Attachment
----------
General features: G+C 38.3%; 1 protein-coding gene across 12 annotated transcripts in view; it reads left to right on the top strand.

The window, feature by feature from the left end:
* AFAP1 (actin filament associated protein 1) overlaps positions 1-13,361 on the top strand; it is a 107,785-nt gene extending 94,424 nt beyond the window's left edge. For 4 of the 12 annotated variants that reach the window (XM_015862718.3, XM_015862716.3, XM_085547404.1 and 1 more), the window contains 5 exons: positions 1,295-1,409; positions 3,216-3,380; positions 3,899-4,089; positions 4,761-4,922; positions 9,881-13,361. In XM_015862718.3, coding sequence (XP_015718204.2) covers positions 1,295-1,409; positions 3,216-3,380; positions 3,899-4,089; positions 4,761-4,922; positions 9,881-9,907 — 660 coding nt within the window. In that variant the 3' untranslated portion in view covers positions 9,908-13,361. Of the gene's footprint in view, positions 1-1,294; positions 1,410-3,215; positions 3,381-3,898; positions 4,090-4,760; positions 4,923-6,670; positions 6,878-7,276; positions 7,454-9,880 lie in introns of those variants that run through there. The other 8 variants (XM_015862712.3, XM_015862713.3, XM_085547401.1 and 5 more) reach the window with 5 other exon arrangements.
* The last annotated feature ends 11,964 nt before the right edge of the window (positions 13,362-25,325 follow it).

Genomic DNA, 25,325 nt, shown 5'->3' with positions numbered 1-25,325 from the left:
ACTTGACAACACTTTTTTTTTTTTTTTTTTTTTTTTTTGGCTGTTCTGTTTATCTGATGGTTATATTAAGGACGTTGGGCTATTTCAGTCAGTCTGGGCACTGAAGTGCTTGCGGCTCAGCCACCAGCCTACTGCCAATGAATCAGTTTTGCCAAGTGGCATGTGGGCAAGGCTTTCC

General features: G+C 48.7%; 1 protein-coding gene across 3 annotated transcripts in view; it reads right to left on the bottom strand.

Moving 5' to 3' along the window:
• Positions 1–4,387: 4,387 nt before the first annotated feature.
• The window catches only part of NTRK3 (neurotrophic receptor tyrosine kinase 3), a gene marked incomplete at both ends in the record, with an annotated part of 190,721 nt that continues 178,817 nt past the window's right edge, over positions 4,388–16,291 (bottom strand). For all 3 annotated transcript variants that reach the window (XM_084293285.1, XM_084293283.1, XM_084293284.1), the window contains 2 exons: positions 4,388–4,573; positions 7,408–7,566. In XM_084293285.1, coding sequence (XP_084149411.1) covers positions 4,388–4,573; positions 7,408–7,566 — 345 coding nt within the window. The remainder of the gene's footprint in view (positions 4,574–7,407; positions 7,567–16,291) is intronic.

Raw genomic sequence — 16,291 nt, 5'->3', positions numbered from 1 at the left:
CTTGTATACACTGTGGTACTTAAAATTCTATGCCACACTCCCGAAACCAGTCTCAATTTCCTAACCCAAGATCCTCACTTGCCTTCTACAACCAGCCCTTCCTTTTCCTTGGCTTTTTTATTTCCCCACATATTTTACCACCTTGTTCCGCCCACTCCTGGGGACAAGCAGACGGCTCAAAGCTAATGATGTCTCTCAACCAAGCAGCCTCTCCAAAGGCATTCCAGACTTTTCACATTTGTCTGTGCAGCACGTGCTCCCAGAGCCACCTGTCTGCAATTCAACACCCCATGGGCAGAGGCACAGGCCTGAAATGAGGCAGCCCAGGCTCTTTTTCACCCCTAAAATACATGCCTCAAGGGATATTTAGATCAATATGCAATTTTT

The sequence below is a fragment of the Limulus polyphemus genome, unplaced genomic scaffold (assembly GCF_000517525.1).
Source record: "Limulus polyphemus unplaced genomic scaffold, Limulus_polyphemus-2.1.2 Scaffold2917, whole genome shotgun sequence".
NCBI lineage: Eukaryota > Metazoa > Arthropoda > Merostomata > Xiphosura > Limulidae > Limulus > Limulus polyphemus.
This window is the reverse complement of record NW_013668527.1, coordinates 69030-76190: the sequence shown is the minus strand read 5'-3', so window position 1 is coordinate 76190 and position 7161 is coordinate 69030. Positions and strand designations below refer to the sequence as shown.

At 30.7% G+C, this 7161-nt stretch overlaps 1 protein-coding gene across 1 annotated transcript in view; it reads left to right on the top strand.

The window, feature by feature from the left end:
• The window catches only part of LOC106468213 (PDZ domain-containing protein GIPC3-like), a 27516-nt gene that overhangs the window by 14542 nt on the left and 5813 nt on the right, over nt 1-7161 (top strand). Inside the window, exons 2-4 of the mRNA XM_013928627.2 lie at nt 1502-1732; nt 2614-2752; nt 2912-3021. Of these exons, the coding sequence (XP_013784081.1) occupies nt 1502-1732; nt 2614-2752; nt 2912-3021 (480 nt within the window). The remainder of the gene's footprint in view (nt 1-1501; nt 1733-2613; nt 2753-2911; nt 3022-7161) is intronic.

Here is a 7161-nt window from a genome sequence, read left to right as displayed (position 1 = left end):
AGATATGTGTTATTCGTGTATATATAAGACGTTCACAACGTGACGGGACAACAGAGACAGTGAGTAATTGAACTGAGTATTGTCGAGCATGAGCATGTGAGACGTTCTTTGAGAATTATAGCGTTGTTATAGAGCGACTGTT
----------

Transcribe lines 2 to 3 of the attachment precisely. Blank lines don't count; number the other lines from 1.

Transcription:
The window, feature by feature from the left end:
* AFAP1 (actin filament associated protein 1) overlaps positions 1-13,361 on the top strand; it is a 107,785-nt gene extending 94,424 nt beyond the window's left edge. For 4 of the 12 annotated variants that reach the window (XM_015862718.3, XM_015862716.3, XM_085547404.1 and 1 more), the window contains 5 exons: positions 1,295-1,409; positions 3,216-3,380; positions 3,899-4,089; positions 4,761-4,922; positions 9,881-13,361. In XM_015862718.3, coding sequence (XP_015718204.2) covers positions 1,295-1,409; positions 3,216-3,380; positions 3,899-4,089; positions 4,761-4,922; positions 9,881-9,907 — 660 coding nt within the window. In that variant the 3' untranslated portion in view covers positions 9,908-13,361. Of the gene's footprint in view, positions 1-1,294; positions 1,410-3,215; positions 3,381-3,898; positions 4,090-4,760; positions 4,923-6,670; positions 6,878-7,276; positions 7,454-9,880 lie in introns of those variants that run through there. The other 8 variants (XM_015862712.3, XM_015862713.3, XM_085547401.1 and 5 more) reach the window with 5 other exon arrangements.